|Home | About | Journals | Submit | Contact Us | Français|
Aceruloplasminemia is a rare autosomal recessive neurodegenerative disease associated with brain and liver iron accumulation which typically presents with movement disorders, retinal degeneration, and diabetes mellitus. Ceruloplasmin is a multi-copper ferroxidase that is secreted into plasma and facilitates cellular iron export and iron binding to transferrin.
A novel homozygous ceruloplasmin gene mutation, c.2554+1G>T, was identified as the cause of aceruloplasminemia in three affected siblings. Two siblings presented with movement disorders and diabetes. Complementary DNA sequencing showed that this mutation causes skipping of exon 14 and deletion of amino acids 809–852 while preserving the open reading frame. Western blotting of liver extracts and sera of affected patients showed retention of the abnormal protein in the liver. Aceruloplasminemia was associated with severe brain and liver iron overload, where hepatic mRNA expression of the iron hormone hepcidin was increased, corresponding to the degree of iron overload. Hepatic iron concentration normalized after 3 and 5 months of iron chelation therapy with deferasirox, which was also associated with reduced insulin demands. During short term treatment there was no clinical or imaging evidence for significant effects on brain iron overload.
Aceruloplasminemia can show an incomplete clinical penetrance but is invariably associated with iron accumulation in the liver and in the brain. Iron accumulation in aceruloplasminemia is a result of defective cellular iron export, where hepcidin regulation is appropriate for the degree of iron overload. Iron chelation with deferasirox was effective in mobilizing hepatic iron but has no effect on brain iron.
Aceruloplasminemia (ACP) is a rare autosomal recessive disorder of iron metabolism, where affected patients typically present with a triad of diabetes mellitus, retinal degeneration, and neurological symptoms . Absence of ceruloplasmin (CP) in plasma in combination with mild anemia, hypoferremia, and hyperferritinemia is a diagnostic finding.
The prevalence of ACP is highest in Japan where it is estimated to be 1 in 2 million . ACP can be caused by nonsense, missense, splice-site or frame shift mutations in the CP gene, where a total of about 40 different mutations has been described [3,4]. One ACP patient, heterozygous for only one missense CP mutation p.R701W, has been reported suggesting a dominant negative effect of this mutation .
CP is mainly expressed in hepatocytes and glial cells, where the hepatic splicing variant includes exons 1–19 and encodes a soluble, 1040 amino acid protein . Astrocytes express a membrane-bound glycosylphosphatidylinositol (GPI) anchored form of CP, resulting from alternative splicing, where a cryptic splice site within exon 18 is spliced to exon 20 and exon 19 is skipped . Hepatic CP is secreted into the plasma as a glycosylated metalloprotein that binds >90% of the copper in plasma. CP is a multi-copper ferroxidase which facilitates iron binding to transferrin and promotes iron export from hepatocytes, macrophages, and glial cells [7–9]. Iron export from macrophages is required for the recycling of heme–iron from senescent red blood cells. In contrast, iron export from hepatocytes supplies iron from stores during iron deprivation or iron loss . The only known iron-exporter is ferroportin, which is stabilized by GPI-anchored CP in glial cells . How soluble CP in plasma promotes iron export from hepatocytes remains unknown. Ferroxidase activity and stabilization of ferroportin at the plasma-membrane require copper in the active site of CP . Supply of copper to the hepatocellular Golgi apparatus for correct CP assembly and folding requires the activities of ATP7A, which is implicated in intestinal copper uptake, as well as the activity of ATP7B, which is an intracellular copper transport protein [11,12]. Menkes disease and Wilson’s disease, which are associated with genetic defects in ATP7A and ATP7B, respectively, are characteristically associated with low serum CP concentrations resulting from reduced copper supply to the Golgi apparatus .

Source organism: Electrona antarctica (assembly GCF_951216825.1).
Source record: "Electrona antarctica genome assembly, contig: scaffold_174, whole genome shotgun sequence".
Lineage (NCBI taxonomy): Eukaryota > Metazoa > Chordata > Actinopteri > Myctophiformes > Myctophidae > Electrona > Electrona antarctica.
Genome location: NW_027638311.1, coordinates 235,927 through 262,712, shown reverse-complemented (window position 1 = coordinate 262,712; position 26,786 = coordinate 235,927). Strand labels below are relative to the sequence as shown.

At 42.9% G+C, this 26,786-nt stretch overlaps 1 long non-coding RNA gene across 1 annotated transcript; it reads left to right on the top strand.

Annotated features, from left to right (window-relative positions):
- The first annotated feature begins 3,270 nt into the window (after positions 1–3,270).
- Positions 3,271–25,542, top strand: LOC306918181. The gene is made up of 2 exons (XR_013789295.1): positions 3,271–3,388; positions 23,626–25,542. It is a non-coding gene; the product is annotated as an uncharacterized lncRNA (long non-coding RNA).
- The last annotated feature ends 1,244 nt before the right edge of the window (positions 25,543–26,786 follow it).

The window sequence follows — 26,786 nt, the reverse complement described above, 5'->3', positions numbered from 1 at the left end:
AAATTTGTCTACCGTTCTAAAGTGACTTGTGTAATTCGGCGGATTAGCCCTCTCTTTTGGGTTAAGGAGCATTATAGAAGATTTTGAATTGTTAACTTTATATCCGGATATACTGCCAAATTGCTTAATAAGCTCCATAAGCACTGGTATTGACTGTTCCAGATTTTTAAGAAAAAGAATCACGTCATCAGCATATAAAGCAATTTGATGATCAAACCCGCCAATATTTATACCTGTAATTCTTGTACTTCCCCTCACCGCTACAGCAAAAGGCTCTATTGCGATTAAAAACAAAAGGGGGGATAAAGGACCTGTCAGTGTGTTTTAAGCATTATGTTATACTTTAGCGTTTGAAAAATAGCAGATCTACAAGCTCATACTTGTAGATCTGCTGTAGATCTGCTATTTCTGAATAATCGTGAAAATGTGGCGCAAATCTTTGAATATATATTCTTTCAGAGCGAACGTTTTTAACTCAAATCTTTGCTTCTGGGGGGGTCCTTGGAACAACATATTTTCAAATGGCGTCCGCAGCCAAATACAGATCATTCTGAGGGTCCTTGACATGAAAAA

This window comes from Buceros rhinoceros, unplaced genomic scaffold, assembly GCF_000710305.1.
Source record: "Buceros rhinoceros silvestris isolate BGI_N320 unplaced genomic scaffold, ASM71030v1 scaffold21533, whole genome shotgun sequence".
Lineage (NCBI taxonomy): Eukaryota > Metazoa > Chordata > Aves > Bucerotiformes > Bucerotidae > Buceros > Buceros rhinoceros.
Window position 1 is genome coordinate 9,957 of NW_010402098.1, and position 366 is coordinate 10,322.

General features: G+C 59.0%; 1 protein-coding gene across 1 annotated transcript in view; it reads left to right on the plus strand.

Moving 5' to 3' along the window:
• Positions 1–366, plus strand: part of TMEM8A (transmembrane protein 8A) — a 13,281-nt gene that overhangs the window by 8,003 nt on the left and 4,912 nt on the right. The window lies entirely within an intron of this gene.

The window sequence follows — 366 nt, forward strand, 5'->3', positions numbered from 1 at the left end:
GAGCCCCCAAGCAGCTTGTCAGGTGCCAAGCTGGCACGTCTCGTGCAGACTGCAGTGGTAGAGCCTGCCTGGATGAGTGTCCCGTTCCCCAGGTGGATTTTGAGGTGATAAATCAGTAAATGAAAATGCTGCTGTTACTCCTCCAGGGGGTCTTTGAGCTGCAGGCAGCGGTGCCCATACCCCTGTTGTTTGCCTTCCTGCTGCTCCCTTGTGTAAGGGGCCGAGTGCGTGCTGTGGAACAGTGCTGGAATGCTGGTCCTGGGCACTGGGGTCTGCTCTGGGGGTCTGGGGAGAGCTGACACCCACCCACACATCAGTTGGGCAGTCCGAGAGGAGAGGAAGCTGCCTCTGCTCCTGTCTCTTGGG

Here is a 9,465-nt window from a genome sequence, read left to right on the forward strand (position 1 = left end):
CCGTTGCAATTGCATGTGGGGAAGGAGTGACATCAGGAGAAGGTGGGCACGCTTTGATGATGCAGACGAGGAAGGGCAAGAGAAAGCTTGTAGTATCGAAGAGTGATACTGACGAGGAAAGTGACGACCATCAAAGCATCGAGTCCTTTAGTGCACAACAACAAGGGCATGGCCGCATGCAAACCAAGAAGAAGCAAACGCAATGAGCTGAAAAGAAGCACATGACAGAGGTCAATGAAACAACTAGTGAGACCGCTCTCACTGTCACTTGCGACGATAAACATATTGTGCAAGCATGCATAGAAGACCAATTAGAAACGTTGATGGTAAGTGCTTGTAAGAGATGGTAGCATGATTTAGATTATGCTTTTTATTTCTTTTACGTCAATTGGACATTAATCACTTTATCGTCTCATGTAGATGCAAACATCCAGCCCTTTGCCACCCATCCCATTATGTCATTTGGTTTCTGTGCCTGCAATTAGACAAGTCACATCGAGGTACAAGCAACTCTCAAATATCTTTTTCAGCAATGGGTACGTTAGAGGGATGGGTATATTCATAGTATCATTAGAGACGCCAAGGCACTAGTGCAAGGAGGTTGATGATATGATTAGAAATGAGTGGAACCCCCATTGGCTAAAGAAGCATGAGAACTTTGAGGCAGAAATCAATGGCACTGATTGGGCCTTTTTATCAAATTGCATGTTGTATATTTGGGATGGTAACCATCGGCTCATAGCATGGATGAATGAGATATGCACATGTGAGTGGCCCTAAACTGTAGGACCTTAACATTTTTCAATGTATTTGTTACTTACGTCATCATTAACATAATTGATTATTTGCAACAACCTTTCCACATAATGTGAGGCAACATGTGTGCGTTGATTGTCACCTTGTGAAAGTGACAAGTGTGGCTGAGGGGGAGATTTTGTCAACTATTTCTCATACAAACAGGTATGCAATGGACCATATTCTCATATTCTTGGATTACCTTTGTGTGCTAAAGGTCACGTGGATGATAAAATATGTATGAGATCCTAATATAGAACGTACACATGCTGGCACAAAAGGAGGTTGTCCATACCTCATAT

Iron accumulation in ACP affects the liver, pancreas, and central nervous system, where the retina, striatum, thalamus, and dentate nucleus are primarily affected. Brain iron accumulation can be associated with retinal degeneration, extrapyramidal symptoms, cerebellar symptoms, and mental dysfunction which indicate neurodegeneration . In contrast, hepatic iron overload is not associated with liver disease in ACP but diabetes may be the result of iron-induced damage of pancreatic islet cells . Disease onset typically occurs in the 4th–5th decade of life and ACP has a slowly progressive course, with deterioration of neurological symptoms that can cause typical complications and death in most patients in the 6th decade of life .